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UN Security Council approves tougher sanctions on Iran

Video by Yuka ROYER

Text by FRANCE 24

Latest update : 2010-06-10

The UN Security Council has voted in favour of tougher sanctions on Iran over its nuclear programme. Iranian President Mahmoud Ahmadinejad dismissed the new sanctions regime, saying it was "not worth a dime".

 

The UN Security Council voted Wednesday on a fourth round of sanctions targeting Tehran. After months of intense negotiations, the UN strengthened its regime of military and financial sanctions to counter the Islamic Republic’s continued defiance over its nuclear programme.
 
All council members voted in favour of the broadened sanctions with the exception of Brazil and Turkey, and Lebanon who abstained.
 
Turkey and Brazil brokered a nuclear agreement with Tehran in May, but it was largely dismissed by the US and world powers. Brazil's UN Ambassador, Maria Luiza Viotti, said ahead of the vote, "We do not see sanctions as an effective instrument in this case."
 
Tehran maintains that its uranium enrichment programme is for peaceful civilian purposes.
 
Furthermore, minutes after the vote, the Iranian envoy to the UN atomic watchdog said the result would not change his country’s enrichment activities.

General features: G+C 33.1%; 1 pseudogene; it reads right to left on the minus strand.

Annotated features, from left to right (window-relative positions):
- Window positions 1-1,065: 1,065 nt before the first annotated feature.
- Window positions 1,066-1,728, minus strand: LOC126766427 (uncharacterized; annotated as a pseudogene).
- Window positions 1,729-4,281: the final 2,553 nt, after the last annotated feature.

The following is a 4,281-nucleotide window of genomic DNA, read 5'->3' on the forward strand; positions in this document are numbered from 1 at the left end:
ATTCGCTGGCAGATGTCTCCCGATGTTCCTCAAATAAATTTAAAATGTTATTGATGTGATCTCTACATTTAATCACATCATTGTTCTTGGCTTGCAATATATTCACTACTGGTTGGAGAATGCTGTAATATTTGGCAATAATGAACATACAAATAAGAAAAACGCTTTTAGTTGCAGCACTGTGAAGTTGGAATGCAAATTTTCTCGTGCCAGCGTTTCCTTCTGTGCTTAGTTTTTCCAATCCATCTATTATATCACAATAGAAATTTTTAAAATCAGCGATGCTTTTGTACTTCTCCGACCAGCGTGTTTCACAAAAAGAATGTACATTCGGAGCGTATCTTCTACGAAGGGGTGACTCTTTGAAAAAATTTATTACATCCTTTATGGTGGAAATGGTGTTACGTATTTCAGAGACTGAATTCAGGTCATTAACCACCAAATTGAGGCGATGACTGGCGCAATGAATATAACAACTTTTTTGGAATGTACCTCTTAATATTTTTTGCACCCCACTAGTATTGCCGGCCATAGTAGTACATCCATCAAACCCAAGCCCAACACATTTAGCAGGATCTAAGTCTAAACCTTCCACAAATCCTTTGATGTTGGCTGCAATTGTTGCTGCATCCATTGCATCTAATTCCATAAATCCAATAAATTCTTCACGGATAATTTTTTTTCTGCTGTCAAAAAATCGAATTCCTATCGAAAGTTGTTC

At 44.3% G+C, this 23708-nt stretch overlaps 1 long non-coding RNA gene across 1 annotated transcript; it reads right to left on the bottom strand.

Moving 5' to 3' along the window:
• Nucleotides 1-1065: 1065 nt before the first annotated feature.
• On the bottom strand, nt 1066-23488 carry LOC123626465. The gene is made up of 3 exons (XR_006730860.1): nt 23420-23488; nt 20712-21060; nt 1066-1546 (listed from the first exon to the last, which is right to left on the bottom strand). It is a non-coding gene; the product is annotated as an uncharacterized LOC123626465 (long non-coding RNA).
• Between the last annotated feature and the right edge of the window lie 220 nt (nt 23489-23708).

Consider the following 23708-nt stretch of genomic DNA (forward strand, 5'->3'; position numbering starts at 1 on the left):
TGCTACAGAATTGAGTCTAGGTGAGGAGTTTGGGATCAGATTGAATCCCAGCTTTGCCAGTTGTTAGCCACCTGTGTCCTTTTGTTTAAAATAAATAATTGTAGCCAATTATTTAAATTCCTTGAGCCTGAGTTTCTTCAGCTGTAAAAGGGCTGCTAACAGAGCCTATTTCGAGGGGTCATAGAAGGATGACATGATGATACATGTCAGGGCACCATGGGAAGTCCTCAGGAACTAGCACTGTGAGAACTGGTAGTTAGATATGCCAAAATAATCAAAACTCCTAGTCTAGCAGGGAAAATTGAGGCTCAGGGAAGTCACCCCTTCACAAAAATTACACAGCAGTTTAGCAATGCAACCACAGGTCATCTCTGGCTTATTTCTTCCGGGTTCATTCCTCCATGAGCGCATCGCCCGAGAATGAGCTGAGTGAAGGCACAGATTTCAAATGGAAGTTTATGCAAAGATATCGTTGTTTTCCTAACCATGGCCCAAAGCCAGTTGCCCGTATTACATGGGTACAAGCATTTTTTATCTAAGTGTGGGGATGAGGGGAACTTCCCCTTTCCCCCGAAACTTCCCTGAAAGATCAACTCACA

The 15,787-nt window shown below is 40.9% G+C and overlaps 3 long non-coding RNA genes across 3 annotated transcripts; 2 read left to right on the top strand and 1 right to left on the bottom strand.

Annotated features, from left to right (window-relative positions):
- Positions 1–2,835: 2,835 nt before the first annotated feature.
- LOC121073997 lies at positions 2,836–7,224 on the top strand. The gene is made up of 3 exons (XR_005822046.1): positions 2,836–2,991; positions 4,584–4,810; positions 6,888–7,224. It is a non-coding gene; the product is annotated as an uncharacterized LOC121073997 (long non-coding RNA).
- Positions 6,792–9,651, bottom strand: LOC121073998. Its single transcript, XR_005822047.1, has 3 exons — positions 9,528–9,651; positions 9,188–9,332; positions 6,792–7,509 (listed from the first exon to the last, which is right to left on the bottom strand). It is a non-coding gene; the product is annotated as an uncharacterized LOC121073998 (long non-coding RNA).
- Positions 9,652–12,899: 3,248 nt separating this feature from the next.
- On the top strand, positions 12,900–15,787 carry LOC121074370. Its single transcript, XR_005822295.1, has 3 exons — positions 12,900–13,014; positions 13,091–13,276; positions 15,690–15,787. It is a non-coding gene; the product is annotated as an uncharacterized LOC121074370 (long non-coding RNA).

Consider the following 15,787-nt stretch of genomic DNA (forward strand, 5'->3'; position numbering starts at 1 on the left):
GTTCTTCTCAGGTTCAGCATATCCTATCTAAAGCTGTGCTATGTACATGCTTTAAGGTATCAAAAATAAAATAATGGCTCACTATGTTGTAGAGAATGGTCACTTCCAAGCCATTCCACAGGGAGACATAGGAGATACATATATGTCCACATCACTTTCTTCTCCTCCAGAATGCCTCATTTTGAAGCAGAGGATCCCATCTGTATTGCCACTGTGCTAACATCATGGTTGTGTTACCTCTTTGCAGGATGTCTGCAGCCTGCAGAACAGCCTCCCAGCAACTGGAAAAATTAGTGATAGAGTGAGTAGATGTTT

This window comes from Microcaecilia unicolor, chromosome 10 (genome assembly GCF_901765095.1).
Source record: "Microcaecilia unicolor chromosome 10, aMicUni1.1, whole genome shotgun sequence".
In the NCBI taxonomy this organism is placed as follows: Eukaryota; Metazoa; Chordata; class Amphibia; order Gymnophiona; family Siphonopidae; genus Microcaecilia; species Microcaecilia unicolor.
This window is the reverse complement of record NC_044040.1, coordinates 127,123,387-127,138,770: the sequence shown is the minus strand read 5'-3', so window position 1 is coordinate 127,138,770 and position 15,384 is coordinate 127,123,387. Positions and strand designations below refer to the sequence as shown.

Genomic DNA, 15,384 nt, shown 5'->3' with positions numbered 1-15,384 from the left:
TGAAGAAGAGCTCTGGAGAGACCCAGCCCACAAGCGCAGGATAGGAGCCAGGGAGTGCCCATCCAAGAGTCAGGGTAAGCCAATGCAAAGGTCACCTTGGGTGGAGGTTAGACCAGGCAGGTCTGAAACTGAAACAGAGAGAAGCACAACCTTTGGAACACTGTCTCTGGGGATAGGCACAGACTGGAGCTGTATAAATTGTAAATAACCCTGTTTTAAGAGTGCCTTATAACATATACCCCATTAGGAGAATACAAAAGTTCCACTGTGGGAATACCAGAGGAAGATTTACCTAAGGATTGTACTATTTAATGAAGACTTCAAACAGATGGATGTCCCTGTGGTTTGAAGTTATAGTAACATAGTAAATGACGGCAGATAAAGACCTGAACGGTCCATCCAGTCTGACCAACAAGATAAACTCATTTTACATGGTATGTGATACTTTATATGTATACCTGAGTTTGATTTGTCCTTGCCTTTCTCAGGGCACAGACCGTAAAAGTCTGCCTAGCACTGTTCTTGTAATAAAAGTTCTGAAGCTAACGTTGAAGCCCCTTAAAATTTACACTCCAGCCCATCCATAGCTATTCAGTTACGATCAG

Iranian President Mahmoud Ahmadinejad condemned the sanctions, saying the “resolutions were not worth a dime and deserved to be thrown in the dust bin.”
 
Strengthening of existing sanctions
 
The current partial ban on arms sales to Iran will be expanded under the new UN resolution. Eight new categories of heavy weapons, including tanks, attack helicopters and heavy-calibre artillery systems, will no longer be permitted to be sold to the country.
 
Lighter weapons can still be sold to Iran by other states, but the Security Council urged vendors to do so with “vigilance” and “restraint”.
 
In relation to maritime activity, the sanctions would authorise countries to inspect cargo ships that are in their own territorial waters and are heading to or from Iran.The UN calls upon all states to inspect suspicious ships, but these controls are neither systematic nor mandatory.
 
The sanctions regime also extends penalties to some 40 Iranian individuals and entities that are part of the government or linked to its nuclear activities. For example, the head of the Nuclear Technology Centre of Isfahan will now join the list of Iranians who have their international assets frozen and are forbidden to travel abroad.
 
Significant concessions from the West
 
The absence of completely new or comprehensive sanctions reflects continuing disagreements at the heart of the Security Council, and is the result of significant concessions by the West.
 
Always cautious of sanctions deemed too restrictive, China and Russia once more succeeded in watering down the penalties.
 
Even so, the USA has welcomed their support for the new more comprehensive sanctions. During a diplomatic visit to Ecuador, the US Secretary of State Hillary Clinton said she was pleased and confident these would be "the most significant sanctions that Iran has ever faced".
 


 

Date created : 2010-06-09

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